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Huffington Post: Michael Steele: Voter ID Rhetoric Is 'Irresponsible,' Party Needs New Approach To Black Voters
-By Gene Demby
August 31, 2012- As the Republican National Convention drew to a close, Michael Steele, the party's former chair, said that his party needed to do a better job of outreach to communities of color, and that the rhetoric around voter ID laws was a detriment to those efforts.
The party offered plum prime-time speaking spots to people of color, including two well-received speeches from former Secretary of State Condoleezza Rice and New Mexico Gov. Susana Martinez. But Steele said that he was disappointed at the contrast between the podium and the delegates in attendance.
"There were a lot of people of color on the stage, but my problem is that there weren't any on the floor," Steele told The Huffington Post on Thursday. "That's where the rubber hits the road."
Huffington Post: Ohio Early Voting Ruling: Court Orders State To Restore 3 Days Of Voting Before Election Day
-By Luke Johnson
August 31, 2012- A federal judge sided with the Obama campaign and ruled Friday to order Ohio to restore three days of early voting before Election Day, a decision that could affect the outcome of the 2012 election in a key battleground state.
Judge Peter C. Economus of the Southern District Court of Ohio granted an injunction in favor of Obama For America, the Democratic National Committee and the Ohio Democratic Party, which sued Ohio Secretary of State Jon Husted to restore in-person voting in the last weekend before the election.
-By Nathaniel Persily
August 31, 2012- In the space of two weeks, two different courts have come to two different results in evaluating the legality of two similar voter identification laws.
In Pennsylvania, a state trial judge upheld the newly enacted voter ID law under the state's constitution, while Thursday in Washington, a federal panel rejected Texas' similar ID law under the federal Voting Rights Act.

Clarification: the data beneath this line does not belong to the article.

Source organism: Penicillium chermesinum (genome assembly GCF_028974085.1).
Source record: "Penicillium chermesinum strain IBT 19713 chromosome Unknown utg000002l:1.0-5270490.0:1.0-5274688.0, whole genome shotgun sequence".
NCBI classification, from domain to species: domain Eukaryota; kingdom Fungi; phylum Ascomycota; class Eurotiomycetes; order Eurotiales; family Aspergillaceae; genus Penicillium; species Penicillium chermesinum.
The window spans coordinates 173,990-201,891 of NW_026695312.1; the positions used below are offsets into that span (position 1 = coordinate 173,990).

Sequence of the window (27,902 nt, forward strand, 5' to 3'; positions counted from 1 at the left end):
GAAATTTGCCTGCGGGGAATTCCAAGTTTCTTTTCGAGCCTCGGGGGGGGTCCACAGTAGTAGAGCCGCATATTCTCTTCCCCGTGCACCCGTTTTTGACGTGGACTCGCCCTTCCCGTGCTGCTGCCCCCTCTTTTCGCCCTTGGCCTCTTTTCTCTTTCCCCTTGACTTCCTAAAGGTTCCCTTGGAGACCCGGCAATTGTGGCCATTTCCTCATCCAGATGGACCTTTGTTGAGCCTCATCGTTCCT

Despite their differences, both courts were quite right to agree on a central proposition: We really don't know how large an impact these voter ID laws will have on elections. In the end, the question, both legal and moral, often boils down to who should have the burden of proof: Should states be forced to show their laws are justified because they prevent demonstrable fraud or should opponents be forced to show that the law prevents large numbers of people from voting?
-By Sari Horwitz
August 30, 2012- A federal court on Thursday blocked a Texas law that would have required voters to show photo identification, ruling that the legislation would impose “strict, unforgiving burdens” on poor minority voters.
Describing the law as the most stringent in the country, the unanimous decision by a three-judge panel marks the first time that a federal court has blocked a voter-ID law. It will reverberate politically through the November elections. Republicans and Democrats have been arguing over whether tough voter-ID laws in a number of states discriminate against African Americans and Hispanics.
The panel at the U.S. District Court in Washington ruled that Texas had failed to show that the statute would not harm the voting rights of minorities in the state. In addition, the judges found that evidence indicated that the cost of obtaining a photo ID to vote would fall most heavily on African American and Hispanic voters.